Two years into the economic downtown, the question many are asking has changed.
It's no longer, "When is the economy going to turn around?" It's now, "what's the road ahead?"
The historical model of impatiently waiting for the good times to roll again is no longer a realistic way forward. Our current unsettled circumstances require bold new thinking and action that must drive a Calgary renaissance.
Over the years, I have been critical of government-led economic diversification schemes.
Attempts to make us less hydrocarbon-dependent and attract completely new sectors to Alberta have allowed governments to try to hand-pick corporate winners and losers, and unfairly subsidize certain sectors.
Rarely, if ever, have these efforts (under any political party) produced the hoped-for results.
Simply put, we have spent far too much time and money trying to artificially diversify our economy, rather than recognizing and embracing excellence — and growing our skills, knowledge and competitiveness in our many existing "resource" industries. Our western provinces are rich in resources — think energy, farming, timber, uranium, ranching, hydro-electricity, fishing, agri-feeds, potash, coal, base and precious metals, diamonds and indeed, our people.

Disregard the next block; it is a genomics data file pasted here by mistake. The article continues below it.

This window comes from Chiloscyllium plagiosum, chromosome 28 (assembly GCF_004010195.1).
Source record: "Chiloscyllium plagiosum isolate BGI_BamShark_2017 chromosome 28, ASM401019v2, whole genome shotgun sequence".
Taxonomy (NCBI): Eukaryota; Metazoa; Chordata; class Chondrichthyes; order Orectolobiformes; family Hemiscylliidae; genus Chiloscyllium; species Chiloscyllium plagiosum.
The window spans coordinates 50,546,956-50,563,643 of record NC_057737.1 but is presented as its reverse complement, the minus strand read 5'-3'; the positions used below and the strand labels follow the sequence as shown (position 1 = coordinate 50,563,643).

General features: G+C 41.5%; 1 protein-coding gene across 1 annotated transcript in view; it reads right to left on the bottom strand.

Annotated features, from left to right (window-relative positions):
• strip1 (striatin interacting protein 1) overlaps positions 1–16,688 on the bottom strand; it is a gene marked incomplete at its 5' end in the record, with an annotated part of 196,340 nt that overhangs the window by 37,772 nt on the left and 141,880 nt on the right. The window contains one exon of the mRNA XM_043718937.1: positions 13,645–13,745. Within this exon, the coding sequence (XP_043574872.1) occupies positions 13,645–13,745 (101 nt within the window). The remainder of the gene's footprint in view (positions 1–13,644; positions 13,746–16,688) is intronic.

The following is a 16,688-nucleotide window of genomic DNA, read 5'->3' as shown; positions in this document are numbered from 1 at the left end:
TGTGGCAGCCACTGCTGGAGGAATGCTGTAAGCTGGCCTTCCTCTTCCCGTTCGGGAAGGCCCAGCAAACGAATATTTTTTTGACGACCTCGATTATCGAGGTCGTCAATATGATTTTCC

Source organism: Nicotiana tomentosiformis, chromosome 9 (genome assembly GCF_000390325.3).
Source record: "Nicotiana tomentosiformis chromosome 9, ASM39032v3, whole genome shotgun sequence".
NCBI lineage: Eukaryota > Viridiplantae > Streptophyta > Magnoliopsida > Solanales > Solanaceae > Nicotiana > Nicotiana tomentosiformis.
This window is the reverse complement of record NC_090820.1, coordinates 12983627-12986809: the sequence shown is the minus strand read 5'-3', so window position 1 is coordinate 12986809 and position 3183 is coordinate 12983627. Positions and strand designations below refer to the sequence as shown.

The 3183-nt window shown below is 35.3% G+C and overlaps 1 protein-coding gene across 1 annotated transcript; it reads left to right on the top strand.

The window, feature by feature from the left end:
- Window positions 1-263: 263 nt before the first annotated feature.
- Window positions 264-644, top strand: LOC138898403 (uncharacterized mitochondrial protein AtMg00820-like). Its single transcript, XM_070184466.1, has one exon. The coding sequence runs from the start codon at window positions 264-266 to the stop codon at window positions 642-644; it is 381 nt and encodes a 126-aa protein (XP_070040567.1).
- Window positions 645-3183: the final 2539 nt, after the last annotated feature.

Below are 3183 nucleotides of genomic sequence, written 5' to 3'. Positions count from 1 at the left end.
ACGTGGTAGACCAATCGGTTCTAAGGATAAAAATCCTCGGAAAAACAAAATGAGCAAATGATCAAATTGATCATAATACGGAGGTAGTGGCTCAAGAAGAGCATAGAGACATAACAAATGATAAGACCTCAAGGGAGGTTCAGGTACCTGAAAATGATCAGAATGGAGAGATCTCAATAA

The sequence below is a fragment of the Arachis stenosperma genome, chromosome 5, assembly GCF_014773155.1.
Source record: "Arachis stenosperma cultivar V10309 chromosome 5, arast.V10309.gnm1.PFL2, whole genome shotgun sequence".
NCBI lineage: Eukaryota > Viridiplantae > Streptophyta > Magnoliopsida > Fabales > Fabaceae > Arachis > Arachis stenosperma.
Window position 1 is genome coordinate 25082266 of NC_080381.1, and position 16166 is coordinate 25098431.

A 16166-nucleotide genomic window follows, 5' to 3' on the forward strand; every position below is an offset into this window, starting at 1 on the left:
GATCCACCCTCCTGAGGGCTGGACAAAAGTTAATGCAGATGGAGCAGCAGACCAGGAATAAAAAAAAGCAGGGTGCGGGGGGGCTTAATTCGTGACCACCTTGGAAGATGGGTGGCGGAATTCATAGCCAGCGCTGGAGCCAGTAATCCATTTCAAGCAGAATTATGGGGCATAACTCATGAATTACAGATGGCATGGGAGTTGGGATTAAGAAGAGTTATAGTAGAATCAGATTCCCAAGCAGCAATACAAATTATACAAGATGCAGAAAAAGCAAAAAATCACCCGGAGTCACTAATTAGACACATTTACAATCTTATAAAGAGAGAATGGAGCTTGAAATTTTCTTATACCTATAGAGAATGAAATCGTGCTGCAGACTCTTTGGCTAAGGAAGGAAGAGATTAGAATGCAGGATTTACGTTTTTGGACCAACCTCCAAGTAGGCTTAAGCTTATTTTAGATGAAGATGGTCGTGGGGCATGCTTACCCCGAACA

We need not look over the fence at what others have. We need to embrace, celebrate, understand, optimize and grow the vast resources we are already blessed with.
Rather than trying to engineer a diversification process for Calgary, why not create clarity and certainty around our municipal and provincial business policies such that we are able to simply attract businesses from a variety of sectors, and help existing businesses prosper?
Clarity and certainty is, unfortunately, not something we have seen from any level of government in Alberta over the last long while.
Downtown cash cows
Twice in the last decade, we've undergone royalty reviews, which have created massive levels of uncertainty. We've recently imposed a new carbon tax which, rather than being revenue-neutral, has the net effect of increasing the overall tax burden on businesses and individuals.
New minimum wages are a setback to our critical hospitality industry. And we now have the prospect of a looming City of Calgary property tax hike that will negatively affect existing businesses, and sharply discourage entrepreneurship in our city.
For decades, the city treated downtown corporate tenants as cash cows.
Now, with vast vacancies in our office towers, the city has looked for ways to increase taxes on businesses outside the core. For the next year, the city has said it will cap its increase on property taxes at five per cent instead of 30 per cent.
My question is this: why cap the increase for only one year? Why not five years? And why a cap on tax increases? Rather, why not consider a business tax abatement — reducing taxes on businesses, or exempting businesses from certain taxes all together?
A more favourable tax structure is exactly what is needed to attract much-needed new businesses to this city and support those existing businesses that are already struggling. The city must learn to do more with less — not shift the burden of its inability to manage costs onto the backs of small and medium businesses — the true backbone of our economy.